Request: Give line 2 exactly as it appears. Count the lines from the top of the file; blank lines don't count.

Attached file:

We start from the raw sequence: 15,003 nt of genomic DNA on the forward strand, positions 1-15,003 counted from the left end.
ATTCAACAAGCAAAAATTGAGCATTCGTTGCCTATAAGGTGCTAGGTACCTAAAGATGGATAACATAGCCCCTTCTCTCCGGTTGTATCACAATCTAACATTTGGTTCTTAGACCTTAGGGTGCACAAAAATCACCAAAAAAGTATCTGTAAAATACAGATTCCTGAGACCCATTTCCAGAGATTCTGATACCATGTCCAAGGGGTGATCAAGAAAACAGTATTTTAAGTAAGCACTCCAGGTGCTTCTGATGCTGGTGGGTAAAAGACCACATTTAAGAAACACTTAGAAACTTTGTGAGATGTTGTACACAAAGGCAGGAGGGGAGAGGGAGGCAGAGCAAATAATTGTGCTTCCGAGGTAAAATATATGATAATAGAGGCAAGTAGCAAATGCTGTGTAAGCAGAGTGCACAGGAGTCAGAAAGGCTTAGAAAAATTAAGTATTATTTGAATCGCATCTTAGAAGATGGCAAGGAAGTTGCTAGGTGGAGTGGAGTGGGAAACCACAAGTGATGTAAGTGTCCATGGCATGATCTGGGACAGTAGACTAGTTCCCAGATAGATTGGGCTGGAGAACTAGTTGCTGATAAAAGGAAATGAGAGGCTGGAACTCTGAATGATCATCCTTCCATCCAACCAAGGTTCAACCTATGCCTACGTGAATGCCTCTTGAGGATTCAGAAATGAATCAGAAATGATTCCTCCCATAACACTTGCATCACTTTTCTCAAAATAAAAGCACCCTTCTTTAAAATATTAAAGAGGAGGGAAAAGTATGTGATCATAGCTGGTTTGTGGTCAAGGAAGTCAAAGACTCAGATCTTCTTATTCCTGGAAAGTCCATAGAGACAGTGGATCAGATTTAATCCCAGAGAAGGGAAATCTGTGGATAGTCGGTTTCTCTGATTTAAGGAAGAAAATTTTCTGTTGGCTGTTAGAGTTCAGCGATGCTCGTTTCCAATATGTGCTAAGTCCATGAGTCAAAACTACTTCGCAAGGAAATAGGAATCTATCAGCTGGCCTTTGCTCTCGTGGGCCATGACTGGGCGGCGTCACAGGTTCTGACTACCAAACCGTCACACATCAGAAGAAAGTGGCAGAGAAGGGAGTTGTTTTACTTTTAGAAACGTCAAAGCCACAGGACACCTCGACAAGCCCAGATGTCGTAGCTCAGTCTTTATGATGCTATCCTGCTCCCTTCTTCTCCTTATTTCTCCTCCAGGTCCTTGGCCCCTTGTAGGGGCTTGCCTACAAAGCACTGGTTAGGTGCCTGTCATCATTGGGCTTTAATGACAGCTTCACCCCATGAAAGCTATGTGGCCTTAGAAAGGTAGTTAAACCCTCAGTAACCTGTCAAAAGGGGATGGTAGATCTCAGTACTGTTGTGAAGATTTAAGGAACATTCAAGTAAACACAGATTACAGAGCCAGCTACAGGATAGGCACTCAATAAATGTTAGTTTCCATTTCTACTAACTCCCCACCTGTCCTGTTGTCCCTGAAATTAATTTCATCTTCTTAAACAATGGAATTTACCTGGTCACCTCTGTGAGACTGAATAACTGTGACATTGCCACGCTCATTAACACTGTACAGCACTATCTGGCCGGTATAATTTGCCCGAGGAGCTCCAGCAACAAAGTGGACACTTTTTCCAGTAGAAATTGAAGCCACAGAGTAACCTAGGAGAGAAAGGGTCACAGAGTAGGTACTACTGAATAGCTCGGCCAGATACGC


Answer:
ATTCAACAAGCAAAAATTGAGCATTCGTTGCCTATAAGGTGCTAGGTACCTAAAGATGGATAACATAGCCCCTTCTCTCCGGTTGTATCACAATCTAACATTTGGTTCTTAGACCTTAGGGTGCACAAAAATCACCAAAAAAGTATCTGTAAAATACAGATTCCTGAGACCCATTTCCAGAGATTCTGATACCATGTCCAAGGGGTGATCAAGAAAACAGTATTTTAAGTAAGCACTCCAGGTGCTTCTGATGCTGGTGGGTAAAAGACCACATTTAAGAAACACTTAGAAACTTTGTGAGATGTTGTACACAAAGGCAGGAGGGGAGAGGGAGGCAGAGCAAATAATTGTGCTTCCGAGGTAAAATATATGATAATAGAGGCAAGTAGCAAATGCTGTGTAAGCAGAGTGCACAGGAGTCAGAAAGGCTTAGAAAAATTAAGTATTATTTGAATCGCATCTTAGAAGATGGCAAGGAAGTTGCTAGGTGGAGTGGAGTGGGAAACCACAAGTGATGTAAGTGTCCATGGCATGATCTGGGACAGTAGACTAGTTCCCAGATAGATTGGGCTGGAGAACTAGTTGCTGATAAAAGGAAATGAGAGGCTGGAACTCTGAATGATCATCCTTCCATCCAACCAAGGTTCAACCTATGCCTACGTGAATGCCTCTTGAGGATTCAGAAATGAATCAGAAATGATTCCTCCCATAACACTTGCATCACTTTTCTCAAAATAAAAGCACCCTTCTTTAAAATATTAAAGAGGAGGGAAAAGTATGTGATCATAGCTGGTTTGTGGTCAAGGAAGTCAAAGACTCAGATCTTCTTATTCCTGGAAAGTCCATAGAGACAGTGGATCAGATTTAATCCCAGAGAAGGGAAATCTGTGGATAGTCGGTTTCTCTGATTTAAGGAAGAAAATTTTCTGTTGGCTGTTAGAGTTCAGCGATGCTCGTTTCCAATATGTGCTAAGTCCATGAGTCAAAACTACTTCGCAAGGAAATAGGAATCTATCAGCTGGCCTTTGCTCTCGTGGGCCATGACTGGGCGGCGTCACAGGTTCTGACTACCAAACCGTCACACATCAGAAGAAAGTGGCAGAGAAGGGAGTTGTTTTACTTTTAGAAACGTCAAAGCCACAGGACACCTCGACAAGCCCAGATGTCGTAGCTCAGTCTTTATGATGCTATCCTGCTCCCTTCTTCTCCTTATTTCTCCTCCAGGTCCTTGGCCCCTTGTAGGGGCTTGCCTACAAAGCACTGGTTAGGTGCCTGTCATCATTGGGCTTTAATGACAGCTTCACCCCATGAAAGCTATGTGGCCTTAGAAAGGTAGTTAAACCCTCAGTAACCTGTCAAAAGGGGATGGTAGATCTCAGTACTGTTGTGAAGATTTAAGGAACATTCAAGTAAACACAGATTACAGAGCCAGCTACAGGATAGGCACTCAATAAATGTTAGTTTCCATTTCTACTAACTCCCCACCTGTCCTGTTGTCCCTGAAATTAATTTCATCTTCTTAAACAATGGAATTTACCTGGTCACCTCTGTGAGACTGAATAACTGTGACATTGCCACGCTCATTAACACTGTACAGCACTATCTGGCCGGTATAATTTGCCCGAGGAGCTCCAGCAACAAAGTGGACACTTTTTCCAGTAGAAATTGAAGCCACAGAGTAACCTAGGAGAGAAAGGGTCACAGAGTAGGTACTACTGAATAGCTCGGCCAGATACGC